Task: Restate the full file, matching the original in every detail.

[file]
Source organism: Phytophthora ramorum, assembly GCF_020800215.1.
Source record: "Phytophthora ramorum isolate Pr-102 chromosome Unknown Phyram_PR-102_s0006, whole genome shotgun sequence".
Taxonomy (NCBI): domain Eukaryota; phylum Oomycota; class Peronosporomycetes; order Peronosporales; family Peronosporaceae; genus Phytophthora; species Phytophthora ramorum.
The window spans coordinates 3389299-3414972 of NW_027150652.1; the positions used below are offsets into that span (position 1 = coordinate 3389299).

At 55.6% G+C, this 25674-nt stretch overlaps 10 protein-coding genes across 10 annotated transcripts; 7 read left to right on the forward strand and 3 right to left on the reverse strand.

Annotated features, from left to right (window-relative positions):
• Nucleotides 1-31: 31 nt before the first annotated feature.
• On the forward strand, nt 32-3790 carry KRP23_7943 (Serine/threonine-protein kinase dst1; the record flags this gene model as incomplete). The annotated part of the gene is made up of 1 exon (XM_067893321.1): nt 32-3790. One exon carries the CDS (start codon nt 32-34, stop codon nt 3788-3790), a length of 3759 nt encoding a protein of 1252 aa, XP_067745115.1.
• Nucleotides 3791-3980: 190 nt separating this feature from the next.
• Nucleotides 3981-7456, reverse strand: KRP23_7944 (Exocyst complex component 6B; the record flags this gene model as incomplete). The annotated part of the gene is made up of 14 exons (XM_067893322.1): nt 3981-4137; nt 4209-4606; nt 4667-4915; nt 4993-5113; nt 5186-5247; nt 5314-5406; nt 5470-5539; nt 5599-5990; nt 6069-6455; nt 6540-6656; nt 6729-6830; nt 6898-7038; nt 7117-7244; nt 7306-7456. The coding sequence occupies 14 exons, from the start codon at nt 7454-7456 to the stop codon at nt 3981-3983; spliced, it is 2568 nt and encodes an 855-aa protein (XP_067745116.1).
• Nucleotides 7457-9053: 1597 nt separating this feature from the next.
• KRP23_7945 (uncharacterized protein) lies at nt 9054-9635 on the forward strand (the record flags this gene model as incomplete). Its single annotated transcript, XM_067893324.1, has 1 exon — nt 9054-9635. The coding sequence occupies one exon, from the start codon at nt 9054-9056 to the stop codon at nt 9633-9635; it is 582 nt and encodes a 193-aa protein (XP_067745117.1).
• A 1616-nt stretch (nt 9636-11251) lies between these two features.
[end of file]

Source organism: Phytophthora ramorum, assembly GCF_020800215.1.
Source record: "Phytophthora ramorum isolate Pr-102 chromosome Unknown Phyram_PR-102_s0006, whole genome shotgun sequence".
Taxonomy (NCBI): domain Eukaryota; phylum Oomycota; class Peronosporomycetes; order Peronosporales; family Peronosporaceae; genus Phytophthora; species Phytophthora ramorum.
The window spans coordinates 3389299-3414972 of NW_027150652.1; the positions used below are offsets into that span (position 1 = coordinate 3389299).

At 55.6% G+C, this 25674-nt stretch overlaps 10 protein-coding genes across 10 annotated transcripts; 7 read left to right on the forward strand and 3 right to left on the reverse strand.

Annotated features, from left to right (window-relative positions):
• Nucleotides 1-31: 31 nt before the first annotated feature.
• On the forward strand, nt 32-3790 carry KRP23_7943 (Serine/threonine-protein kinase dst1; the record flags this gene model as incomplete). The annotated part of the gene is made up of 1 exon (XM_067893321.1): nt 32-3790. One exon carries the CDS (start codon nt 32-34, stop codon nt 3788-3790), a length of 3759 nt encoding a protein of 1252 aa, XP_067745115.1.
• Nucleotides 3791-3980: 190 nt separating this feature from the next.
• Nucleotides 3981-7456, reverse strand: KRP23_7944 (Exocyst complex component 6B; the record flags this gene model as incomplete). The annotated part of the gene is made up of 14 exons (XM_067893322.1): nt 3981-4137; nt 4209-4606; nt 4667-4915; nt 4993-5113; nt 5186-5247; nt 5314-5406; nt 5470-5539; nt 5599-5990; nt 6069-6455; nt 6540-6656; nt 6729-6830; nt 6898-7038; nt 7117-7244; nt 7306-7456. The coding sequence occupies 14 exons, from the start codon at nt 7454-7456 to the stop codon at nt 3981-3983; spliced, it is 2568 nt and encodes an 855-aa protein (XP_067745116.1).
• Nucleotides 7457-9053: 1597 nt separating this feature from the next.
• KRP23_7945 (uncharacterized protein) lies at nt 9054-9635 on the forward strand (the record flags this gene model as incomplete). Its single annotated transcript, XM_067893324.1, has 1 exon — nt 9054-9635. The coding sequence occupies one exon, from the start codon at nt 9054-9056 to the stop codon at nt 9633-9635; it is 582 nt and encodes a 193-aa protein (XP_067745117.1).
• A 1616-nt stretch (nt 9636-11251) lies between these two features.